Tuesday, November 18, 2014

New Project, New Aesthetic, New Topography

Hello Everyone,

I've recently begun the first real project-based shooting since the fateful summer of 2012 that many of you may remember. It's taken a good long time to rebuild things but I've finally lit the fuse on a another project that considers the Human Altered Landscape. I'll spare you the full thesis here, but one of the questions that I'm orbiting around is that of accountability as it relates to the landscapes we've created.

Without further ado, these images are from the town of Websterville, Vermont (click to enlarge).

For more work by Dylan Kelley visit his website, follow him on Facebook, and Twitter via @Livefromground.

Thursday, September 18, 2014

Pride 2014!

I know, I'm totally guilty of posting way later than I should. Nevertheless, here are a handful of the more entertaining or interesting images from the 2014 Burlington celebration of Pride.

Rather than photograph all the typical festivities, loyal followers of this blog will recognize that this is indeed the Queers Against Capitalism section of the march. In addition to taking a shot or two at capitalism, they also called for the release of US Army whistleblower Chelsea Manning and recognition of the Stonewall Riots in New York City.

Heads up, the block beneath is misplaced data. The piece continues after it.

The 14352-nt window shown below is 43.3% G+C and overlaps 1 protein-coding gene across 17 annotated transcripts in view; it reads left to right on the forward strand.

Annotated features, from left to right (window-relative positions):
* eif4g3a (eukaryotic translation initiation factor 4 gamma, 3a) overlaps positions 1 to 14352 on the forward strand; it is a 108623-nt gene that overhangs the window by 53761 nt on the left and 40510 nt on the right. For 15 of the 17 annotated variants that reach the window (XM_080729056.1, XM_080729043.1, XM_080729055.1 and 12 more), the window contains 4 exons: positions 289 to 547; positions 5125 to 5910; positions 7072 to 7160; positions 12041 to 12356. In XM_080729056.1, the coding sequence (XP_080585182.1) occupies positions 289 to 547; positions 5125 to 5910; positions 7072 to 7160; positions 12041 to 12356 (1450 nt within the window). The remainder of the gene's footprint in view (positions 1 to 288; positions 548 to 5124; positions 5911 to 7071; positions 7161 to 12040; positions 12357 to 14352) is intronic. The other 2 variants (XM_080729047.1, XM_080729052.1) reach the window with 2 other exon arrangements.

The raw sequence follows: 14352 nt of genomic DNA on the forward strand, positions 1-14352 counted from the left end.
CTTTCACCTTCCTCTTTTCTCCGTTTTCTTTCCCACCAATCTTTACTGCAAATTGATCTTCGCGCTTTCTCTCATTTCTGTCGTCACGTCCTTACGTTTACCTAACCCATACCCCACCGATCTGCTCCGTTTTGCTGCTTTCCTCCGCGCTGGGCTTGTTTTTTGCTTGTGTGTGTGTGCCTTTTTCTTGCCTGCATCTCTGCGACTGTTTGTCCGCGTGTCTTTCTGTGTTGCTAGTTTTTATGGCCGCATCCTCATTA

For more work by Dylan Kelley visit his website, Facebook page, and follow him on Twitter via @LiveFromGround.

Friday, September 5, 2014

Illustrating Complex Issues

As my wonderful partner and I move forward on publishing our next issue of The Heretic we came upon the task of visually illustrating the complex ideas of urban renewal and market-rate development.

How to illustrate a complex issue beyond boring photos of construction equipment and vacant lots? How to show the sprawling and extremely expensive condos effect without showing the admittedly photogenic facades?

We ultimately captured and decided on the image you see below.

Additionally, we encountered a similar challenge when illustrating an article regarding a No Trespass ordinance on our city's primary pedestrian market. With a little experimentation, we arrived at the following image.

Each of these images underline the new and exciting challenge of creating a publication that makes sense beyond individual illustrations, photographs, or articles. The challenges of space, printing, cohesion, and accessibility have been one of the more enlightening and exciting experiences I've known thus far. Stay tuned for the full issue, coming soon!

Monday, July 28, 2014

Lowell Asbestos Mine

I've recently become fascinated by Vermont's seemingly unspoken history of industrialism and manufacturing. Far from the carefully managed image sold to tourists, Vermont was never the agrarian paradise that so many of our postcards and gift shops would have us believe (a town nearby is conspicuously named Eden).